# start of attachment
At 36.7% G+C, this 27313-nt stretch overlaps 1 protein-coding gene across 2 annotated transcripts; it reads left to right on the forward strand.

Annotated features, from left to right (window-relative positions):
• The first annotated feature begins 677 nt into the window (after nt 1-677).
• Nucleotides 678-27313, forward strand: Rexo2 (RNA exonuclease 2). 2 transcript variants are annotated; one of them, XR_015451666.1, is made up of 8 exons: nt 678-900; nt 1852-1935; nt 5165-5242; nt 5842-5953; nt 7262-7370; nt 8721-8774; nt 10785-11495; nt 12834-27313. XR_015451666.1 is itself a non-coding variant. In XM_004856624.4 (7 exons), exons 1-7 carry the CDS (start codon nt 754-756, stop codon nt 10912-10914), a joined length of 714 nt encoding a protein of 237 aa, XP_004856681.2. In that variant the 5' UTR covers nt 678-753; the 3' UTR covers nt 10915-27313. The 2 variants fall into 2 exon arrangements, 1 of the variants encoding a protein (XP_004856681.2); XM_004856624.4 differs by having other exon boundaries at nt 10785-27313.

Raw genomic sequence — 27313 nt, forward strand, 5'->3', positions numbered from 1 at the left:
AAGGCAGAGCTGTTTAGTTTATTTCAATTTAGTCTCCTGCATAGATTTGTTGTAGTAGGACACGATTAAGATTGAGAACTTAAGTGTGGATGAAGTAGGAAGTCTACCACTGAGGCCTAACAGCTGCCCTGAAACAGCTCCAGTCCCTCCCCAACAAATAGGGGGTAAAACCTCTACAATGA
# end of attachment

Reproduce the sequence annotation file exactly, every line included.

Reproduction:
At 36.7% G+C, this 27313-nt stretch overlaps 1 protein-coding gene across 2 annotated transcripts; it reads left to right on the forward strand.

Annotated features, from left to right (window-relative positions):
• The first annotated feature begins 677 nt into the window (after nt 1-677).
• Nucleotides 678-27313, forward strand: Rexo2 (RNA exonuclease 2). 2 transcript variants are annotated; one of them, XR_015451666.1, is made up of 8 exons: nt 678-900; nt 1852-1935; nt 5165-5242; nt 5842-5953; nt 7262-7370; nt 8721-8774; nt 10785-11495; nt 12834-27313. XR_015451666.1 is itself a non-coding variant. In XM_004856624.4 (7 exons), exons 1-7 carry the CDS (start codon nt 754-756, stop codon nt 10912-10914), a joined length of 714 nt encoding a protein of 237 aa, XP_004856681.2. In that variant the 5' UTR covers nt 678-753; the 3' UTR covers nt 10915-27313. The 2 variants fall into 2 exon arrangements, 1 of the variants encoding a protein (XP_004856681.2); XM_004856624.4 differs by having other exon boundaries at nt 10785-27313.

Raw genomic sequence — 27313 nt, forward strand, 5'->3', positions numbered from 1 at the left:
AAGGCAGAGCTGTTTAGTTTATTTCAATTTAGTCTCCTGCATAGATTTGTTGTAGTAGGACACGATTAAGATTGAGAACTTAAGTGTGGATGAAGTAGGAAGTCTACCACTGAGGCCTAACAGCTGCCCTGAAACAGCTCCAGTCCCTCCCCAACAAATAGGGGGTAAAACCTCTACAATGA